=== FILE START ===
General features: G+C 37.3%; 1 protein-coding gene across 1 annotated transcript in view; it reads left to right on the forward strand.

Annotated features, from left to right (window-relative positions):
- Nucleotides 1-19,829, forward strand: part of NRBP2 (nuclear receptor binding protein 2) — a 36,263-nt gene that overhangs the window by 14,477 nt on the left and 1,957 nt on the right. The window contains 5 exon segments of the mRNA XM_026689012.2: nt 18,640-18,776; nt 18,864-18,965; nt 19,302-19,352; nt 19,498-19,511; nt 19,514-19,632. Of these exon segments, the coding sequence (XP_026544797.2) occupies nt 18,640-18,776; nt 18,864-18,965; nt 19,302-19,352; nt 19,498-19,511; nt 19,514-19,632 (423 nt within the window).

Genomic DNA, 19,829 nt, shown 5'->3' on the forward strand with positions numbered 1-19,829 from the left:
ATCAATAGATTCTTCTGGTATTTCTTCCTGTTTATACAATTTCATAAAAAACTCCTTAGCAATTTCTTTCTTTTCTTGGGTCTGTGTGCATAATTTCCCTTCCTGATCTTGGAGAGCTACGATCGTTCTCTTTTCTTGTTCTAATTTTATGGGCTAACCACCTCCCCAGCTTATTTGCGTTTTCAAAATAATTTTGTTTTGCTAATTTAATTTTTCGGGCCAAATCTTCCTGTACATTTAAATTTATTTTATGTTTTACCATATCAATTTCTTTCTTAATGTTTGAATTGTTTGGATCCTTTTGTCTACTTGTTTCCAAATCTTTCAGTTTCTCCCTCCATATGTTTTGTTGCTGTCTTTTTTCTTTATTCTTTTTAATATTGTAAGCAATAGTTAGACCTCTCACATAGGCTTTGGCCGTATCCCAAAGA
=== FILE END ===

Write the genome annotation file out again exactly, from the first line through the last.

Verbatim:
General features: G+C 37.3%; 1 protein-coding gene across 1 annotated transcript in view; it reads left to right on the forward strand.

Annotated features, from left to right (window-relative positions):
- Nucleotides 1-19,829, forward strand: part of NRBP2 (nuclear receptor binding protein 2) — a 36,263-nt gene that overhangs the window by 14,477 nt on the left and 1,957 nt on the right. The window contains 5 exon segments of the mRNA XM_026689012.2: nt 18,640-18,776; nt 18,864-18,965; nt 19,302-19,352; nt 19,498-19,511; nt 19,514-19,632. Of these exon segments, the coding sequence (XP_026544797.2) occupies nt 18,640-18,776; nt 18,864-18,965; nt 19,302-19,352; nt 19,498-19,511; nt 19,514-19,632 (423 nt within the window).

Genomic DNA, 19,829 nt, shown 5'->3' on the forward strand with positions numbered 1-19,829 from the left:
ATCAATAGATTCTTCTGGTATTTCTTCCTGTTTATACAATTTCATAAAAAACTCCTTAGCAATTTCTTTCTTTTCTTGGGTCTGTGTGCATAATTTCCCTTCCTGATCTTGGAGAGCTACGATCGTTCTCTTTTCTTGTTCTAATTTTATGGGCTAACCACCTCCCCAGCTTATTTGCGTTTTCAAAATAATTTTGTTTTGCTAATTTAATTTTTCGGGCCAAATCTTCCTGTACATTTAAATTTATTTTATGTTTTACCATATCAATTTCTTTCTTAATGTTTGAATTGTTTGGATCCTTTTGTCTACTTGTTTCCAAATCTTTCAGTTTCTCCCTCCATATGTTTTGTTGCTGTCTTTTTTCTTTATTCTTTTTAATATTGTAAGCAATAGTTAGACCTCTCACATAGGCTTTGGCCGTATCCCAAAGA